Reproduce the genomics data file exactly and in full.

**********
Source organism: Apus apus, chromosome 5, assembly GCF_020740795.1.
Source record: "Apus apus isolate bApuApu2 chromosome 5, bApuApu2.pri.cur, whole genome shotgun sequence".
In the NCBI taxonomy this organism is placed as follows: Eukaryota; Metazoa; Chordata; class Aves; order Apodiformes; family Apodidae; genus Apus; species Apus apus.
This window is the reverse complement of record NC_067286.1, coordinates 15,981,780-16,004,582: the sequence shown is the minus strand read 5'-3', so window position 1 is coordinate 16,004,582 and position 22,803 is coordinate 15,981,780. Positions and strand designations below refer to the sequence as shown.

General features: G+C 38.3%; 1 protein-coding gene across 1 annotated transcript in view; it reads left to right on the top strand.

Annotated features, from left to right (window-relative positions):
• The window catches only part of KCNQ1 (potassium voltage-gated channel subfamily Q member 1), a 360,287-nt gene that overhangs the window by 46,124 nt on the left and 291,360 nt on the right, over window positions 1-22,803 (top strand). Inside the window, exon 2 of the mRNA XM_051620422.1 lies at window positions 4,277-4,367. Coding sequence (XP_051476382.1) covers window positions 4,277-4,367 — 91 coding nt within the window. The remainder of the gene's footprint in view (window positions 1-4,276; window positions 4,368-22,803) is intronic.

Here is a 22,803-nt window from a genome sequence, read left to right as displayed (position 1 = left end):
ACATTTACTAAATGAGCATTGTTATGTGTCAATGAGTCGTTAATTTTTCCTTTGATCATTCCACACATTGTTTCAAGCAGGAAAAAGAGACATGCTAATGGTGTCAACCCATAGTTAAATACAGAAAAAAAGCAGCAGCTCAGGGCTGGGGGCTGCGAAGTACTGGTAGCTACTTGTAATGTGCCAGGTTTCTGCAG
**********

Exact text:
Source organism: Apus apus, chromosome 5, assembly GCF_020740795.1.
Source record: "Apus apus isolate bApuApu2 chromosome 5, bApuApu2.pri.cur, whole genome shotgun sequence".
In the NCBI taxonomy this organism is placed as follows: Eukaryota; Metazoa; Chordata; class Aves; order Apodiformes; family Apodidae; genus Apus; species Apus apus.
This window is the reverse complement of record NC_067286.1, coordinates 15,981,780-16,004,582: the sequence shown is the minus strand read 5'-3', so window position 1 is coordinate 16,004,582 and position 22,803 is coordinate 15,981,780. Positions and strand designations below refer to the sequence as shown.

General features: G+C 38.3%; 1 protein-coding gene across 1 annotated transcript in view; it reads left to right on the top strand.

Annotated features, from left to right (window-relative positions):
• The window catches only part of KCNQ1 (potassium voltage-gated channel subfamily Q member 1), a 360,287-nt gene that overhangs the window by 46,124 nt on the left and 291,360 nt on the right, over window positions 1-22,803 (top strand). Inside the window, exon 2 of the mRNA XM_051620422.1 lies at window positions 4,277-4,367. Coding sequence (XP_051476382.1) covers window positions 4,277-4,367 — 91 coding nt within the window. The remainder of the gene's footprint in view (window positions 1-4,276; window positions 4,368-22,803) is intronic.

Here is a 22,803-nt window from a genome sequence, read left to right as displayed (position 1 = left end):
ACATTTACTAAATGAGCATTGTTATGTGTCAATGAGTCGTTAATTTTTCCTTTGATCATTCCACACATTGTTTCAAGCAGGAAAAAGAGACATGCTAATGGTGTCAACCCATAGTTAAATACAGAAAAAAAGCAGCAGCTCAGGGCTGGGGGCTGCGAAGTACTGGTAGCTACTTGTAATGTGCCAGGTTTCTGCAG